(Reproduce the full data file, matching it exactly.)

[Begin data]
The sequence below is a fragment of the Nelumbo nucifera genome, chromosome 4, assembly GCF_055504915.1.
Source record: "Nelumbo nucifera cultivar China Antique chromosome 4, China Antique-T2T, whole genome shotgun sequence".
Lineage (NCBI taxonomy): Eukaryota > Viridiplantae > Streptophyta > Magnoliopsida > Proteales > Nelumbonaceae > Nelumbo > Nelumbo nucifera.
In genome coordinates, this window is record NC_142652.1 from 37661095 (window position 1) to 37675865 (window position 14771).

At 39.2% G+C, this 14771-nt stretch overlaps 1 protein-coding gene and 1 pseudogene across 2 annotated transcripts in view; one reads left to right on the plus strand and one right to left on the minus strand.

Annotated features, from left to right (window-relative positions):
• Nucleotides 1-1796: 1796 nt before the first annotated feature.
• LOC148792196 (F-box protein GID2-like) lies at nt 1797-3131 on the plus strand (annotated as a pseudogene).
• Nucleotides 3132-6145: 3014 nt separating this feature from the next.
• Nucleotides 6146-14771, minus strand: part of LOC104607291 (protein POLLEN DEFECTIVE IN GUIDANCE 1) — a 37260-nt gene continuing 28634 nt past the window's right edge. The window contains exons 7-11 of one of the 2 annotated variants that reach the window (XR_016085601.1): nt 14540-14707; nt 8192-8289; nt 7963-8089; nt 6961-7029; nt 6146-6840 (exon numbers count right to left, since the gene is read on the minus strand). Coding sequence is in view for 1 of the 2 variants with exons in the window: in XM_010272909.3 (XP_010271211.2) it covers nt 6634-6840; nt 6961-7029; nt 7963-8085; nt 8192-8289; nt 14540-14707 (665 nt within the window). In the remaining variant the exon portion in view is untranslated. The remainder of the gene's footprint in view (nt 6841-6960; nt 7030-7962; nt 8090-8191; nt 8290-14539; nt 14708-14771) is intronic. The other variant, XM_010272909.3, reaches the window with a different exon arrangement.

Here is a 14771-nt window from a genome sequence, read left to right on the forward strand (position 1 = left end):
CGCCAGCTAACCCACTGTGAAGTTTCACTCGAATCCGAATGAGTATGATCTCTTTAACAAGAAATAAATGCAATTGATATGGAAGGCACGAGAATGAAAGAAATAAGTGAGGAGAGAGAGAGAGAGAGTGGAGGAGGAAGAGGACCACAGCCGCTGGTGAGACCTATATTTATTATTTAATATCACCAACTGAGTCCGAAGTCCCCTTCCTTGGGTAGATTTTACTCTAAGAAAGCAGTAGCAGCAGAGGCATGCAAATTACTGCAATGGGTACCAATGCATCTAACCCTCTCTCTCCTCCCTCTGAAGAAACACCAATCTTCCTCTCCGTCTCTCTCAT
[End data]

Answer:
The sequence below is a fragment of the Nelumbo nucifera genome, chromosome 4, assembly GCF_055504915.1.
Source record: "Nelumbo nucifera cultivar China Antique chromosome 4, China Antique-T2T, whole genome shotgun sequence".
Lineage (NCBI taxonomy): Eukaryota > Viridiplantae > Streptophyta > Magnoliopsida > Proteales > Nelumbonaceae > Nelumbo > Nelumbo nucifera.
In genome coordinates, this window is record NC_142652.1 from 37661095 (window position 1) to 37675865 (window position 14771).

At 39.2% G+C, this 14771-nt stretch overlaps 1 protein-coding gene and 1 pseudogene across 2 annotated transcripts in view; one reads left to right on the plus strand and one right to left on the minus strand.

Annotated features, from left to right (window-relative positions):
• Nucleotides 1-1796: 1796 nt before the first annotated feature.
• LOC148792196 (F-box protein GID2-like) lies at nt 1797-3131 on the plus strand (annotated as a pseudogene).
• Nucleotides 3132-6145: 3014 nt separating this feature from the next.
• Nucleotides 6146-14771, minus strand: part of LOC104607291 (protein POLLEN DEFECTIVE IN GUIDANCE 1) — a 37260-nt gene continuing 28634 nt past the window's right edge. The window contains exons 7-11 of one of the 2 annotated variants that reach the window (XR_016085601.1): nt 14540-14707; nt 8192-8289; nt 7963-8089; nt 6961-7029; nt 6146-6840 (exon numbers count right to left, since the gene is read on the minus strand). Coding sequence is in view for 1 of the 2 variants with exons in the window: in XM_010272909.3 (XP_010271211.2) it covers nt 6634-6840; nt 6961-7029; nt 7963-8085; nt 8192-8289; nt 14540-14707 (665 nt within the window). In the remaining variant the exon portion in view is untranslated. The remainder of the gene's footprint in view (nt 6841-6960; nt 7030-7962; nt 8090-8191; nt 8290-14539; nt 14708-14771) is intronic. The other variant, XM_010272909.3, reaches the window with a different exon arrangement.

Here is a 14771-nt window from a genome sequence, read left to right on the forward strand (position 1 = left end):
CGCCAGCTAACCCACTGTGAAGTTTCACTCGAATCCGAATGAGTATGATCTCTTTAACAAGAAATAAATGCAATTGATATGGAAGGCACGAGAATGAAAGAAATAAGTGAGGAGAGAGAGAGAGAGAGTGGAGGAGGAAGAGGACCACAGCCGCTGGTGAGACCTATATTTATTATTTAATATCACCAACTGAGTCCGAAGTCCCCTTCCTTGGGTAGATTTTACTCTAAGAAAGCAGTAGCAGCAGAGGCATGCAAATTACTGCAATGGGTACCAATGCATCTAACCCTCTCTCTCCTCCCTCTGAAGAAACACCAATCTTCCTCTCCGTCTCTCTCAT